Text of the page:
President Trump’s secretary of Homeland Security indicated Tuesday that he would keep in place the Obama administration’s designation of election infrastructure as “critical.” “I believe we should help all of the states to make sure their systems are protected, so I would argue we should keep that in place,” Secretary John Kelly said during testimony before the House Homeland Security Committee in response to questioning from Rep. Cedric Richmond (D-La.). The Obama administration designated the U.S. election infrastructure as “critical” in January, just two weeks before Trump’s inauguration. The move extended to storage facilities, polling places and centralized vote tabulation locations supporting the election process, as well as information and communications technology such as voter registration databases and voting machines. The decision resulted in these systems being subject to federal protections.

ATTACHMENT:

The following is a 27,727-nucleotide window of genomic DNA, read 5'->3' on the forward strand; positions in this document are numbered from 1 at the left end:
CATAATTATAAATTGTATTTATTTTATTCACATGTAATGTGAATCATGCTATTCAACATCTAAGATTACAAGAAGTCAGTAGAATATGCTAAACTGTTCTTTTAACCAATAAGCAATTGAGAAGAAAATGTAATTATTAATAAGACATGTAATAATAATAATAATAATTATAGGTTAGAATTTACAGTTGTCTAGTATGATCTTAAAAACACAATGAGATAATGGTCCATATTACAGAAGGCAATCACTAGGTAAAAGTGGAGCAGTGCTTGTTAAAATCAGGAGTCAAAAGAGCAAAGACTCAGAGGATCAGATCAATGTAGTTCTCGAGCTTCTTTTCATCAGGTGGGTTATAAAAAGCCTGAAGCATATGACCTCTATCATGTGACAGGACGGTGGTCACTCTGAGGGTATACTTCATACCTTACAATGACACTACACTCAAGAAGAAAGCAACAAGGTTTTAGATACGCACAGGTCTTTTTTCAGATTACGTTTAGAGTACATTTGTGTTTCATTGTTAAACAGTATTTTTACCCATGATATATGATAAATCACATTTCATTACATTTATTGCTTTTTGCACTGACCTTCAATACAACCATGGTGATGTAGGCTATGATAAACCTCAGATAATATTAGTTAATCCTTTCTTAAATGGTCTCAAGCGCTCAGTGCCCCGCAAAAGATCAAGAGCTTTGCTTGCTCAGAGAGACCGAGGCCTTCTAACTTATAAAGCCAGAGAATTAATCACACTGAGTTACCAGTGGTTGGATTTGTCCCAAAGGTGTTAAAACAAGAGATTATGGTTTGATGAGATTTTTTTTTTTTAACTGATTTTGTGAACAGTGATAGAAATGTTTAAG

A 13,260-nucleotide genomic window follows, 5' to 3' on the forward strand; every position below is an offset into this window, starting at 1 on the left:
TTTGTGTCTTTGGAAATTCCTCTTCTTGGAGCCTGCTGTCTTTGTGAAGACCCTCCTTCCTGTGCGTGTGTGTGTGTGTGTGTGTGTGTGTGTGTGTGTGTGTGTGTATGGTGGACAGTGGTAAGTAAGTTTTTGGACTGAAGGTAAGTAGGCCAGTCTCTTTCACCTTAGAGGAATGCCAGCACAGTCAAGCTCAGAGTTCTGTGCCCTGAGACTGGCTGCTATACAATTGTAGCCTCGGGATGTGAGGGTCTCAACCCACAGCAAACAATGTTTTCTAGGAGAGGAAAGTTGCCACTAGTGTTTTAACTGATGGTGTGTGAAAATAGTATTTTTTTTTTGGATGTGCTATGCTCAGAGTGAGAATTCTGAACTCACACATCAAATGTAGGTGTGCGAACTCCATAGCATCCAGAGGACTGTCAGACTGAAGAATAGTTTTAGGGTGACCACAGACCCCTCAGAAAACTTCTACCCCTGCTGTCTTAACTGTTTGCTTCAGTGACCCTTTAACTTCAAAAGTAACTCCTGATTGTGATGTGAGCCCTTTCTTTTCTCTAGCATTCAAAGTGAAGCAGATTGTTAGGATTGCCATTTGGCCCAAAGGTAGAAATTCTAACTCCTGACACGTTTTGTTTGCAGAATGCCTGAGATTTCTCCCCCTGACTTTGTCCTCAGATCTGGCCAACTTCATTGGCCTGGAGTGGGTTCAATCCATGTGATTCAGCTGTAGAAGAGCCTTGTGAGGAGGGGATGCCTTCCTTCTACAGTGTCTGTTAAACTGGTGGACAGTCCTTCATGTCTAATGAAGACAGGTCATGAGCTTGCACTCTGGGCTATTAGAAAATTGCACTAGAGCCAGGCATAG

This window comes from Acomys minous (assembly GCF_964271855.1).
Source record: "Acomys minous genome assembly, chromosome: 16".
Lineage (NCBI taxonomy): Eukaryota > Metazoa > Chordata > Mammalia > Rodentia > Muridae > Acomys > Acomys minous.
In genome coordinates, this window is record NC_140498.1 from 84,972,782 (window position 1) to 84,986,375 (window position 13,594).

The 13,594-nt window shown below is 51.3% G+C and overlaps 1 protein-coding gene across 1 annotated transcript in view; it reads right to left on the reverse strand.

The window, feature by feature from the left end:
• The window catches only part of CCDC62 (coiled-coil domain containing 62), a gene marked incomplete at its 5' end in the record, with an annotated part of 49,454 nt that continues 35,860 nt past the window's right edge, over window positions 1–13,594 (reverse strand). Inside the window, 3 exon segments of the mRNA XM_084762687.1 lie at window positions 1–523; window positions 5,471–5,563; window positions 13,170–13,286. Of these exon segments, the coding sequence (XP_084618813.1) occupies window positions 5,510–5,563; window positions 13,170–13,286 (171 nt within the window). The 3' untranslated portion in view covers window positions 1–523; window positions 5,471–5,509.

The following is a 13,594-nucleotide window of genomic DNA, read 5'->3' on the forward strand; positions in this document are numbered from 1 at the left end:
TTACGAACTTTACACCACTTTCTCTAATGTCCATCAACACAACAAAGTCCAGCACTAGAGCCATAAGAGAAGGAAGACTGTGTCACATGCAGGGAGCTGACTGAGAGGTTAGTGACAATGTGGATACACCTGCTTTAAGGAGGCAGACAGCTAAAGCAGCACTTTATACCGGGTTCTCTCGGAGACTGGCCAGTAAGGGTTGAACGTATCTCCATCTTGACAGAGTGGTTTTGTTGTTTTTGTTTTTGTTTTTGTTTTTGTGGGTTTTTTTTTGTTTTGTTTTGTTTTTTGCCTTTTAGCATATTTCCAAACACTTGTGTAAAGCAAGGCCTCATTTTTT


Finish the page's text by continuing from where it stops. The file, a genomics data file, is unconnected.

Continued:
“Given the vital role elections play in this country, it is clear that certain systems and assets of election infrastructure meet the definition of critical infrastructure, in fact and in law,” then-Secretary of Homeland Security Jeh Johnson said at the time.
Many state and local election officials opposed the designation, though Johnson stressed that it did not amount to “a federal takeover.”
The decision was announced the same day as the release of the intelligence community’s unclassified report on the Russian government’s alleged hacking and disinformation campaign aimed at the helping Trump win the U.S. presidential election.
Full Article: Trump official: Election infrastructure should be protected | TheHill.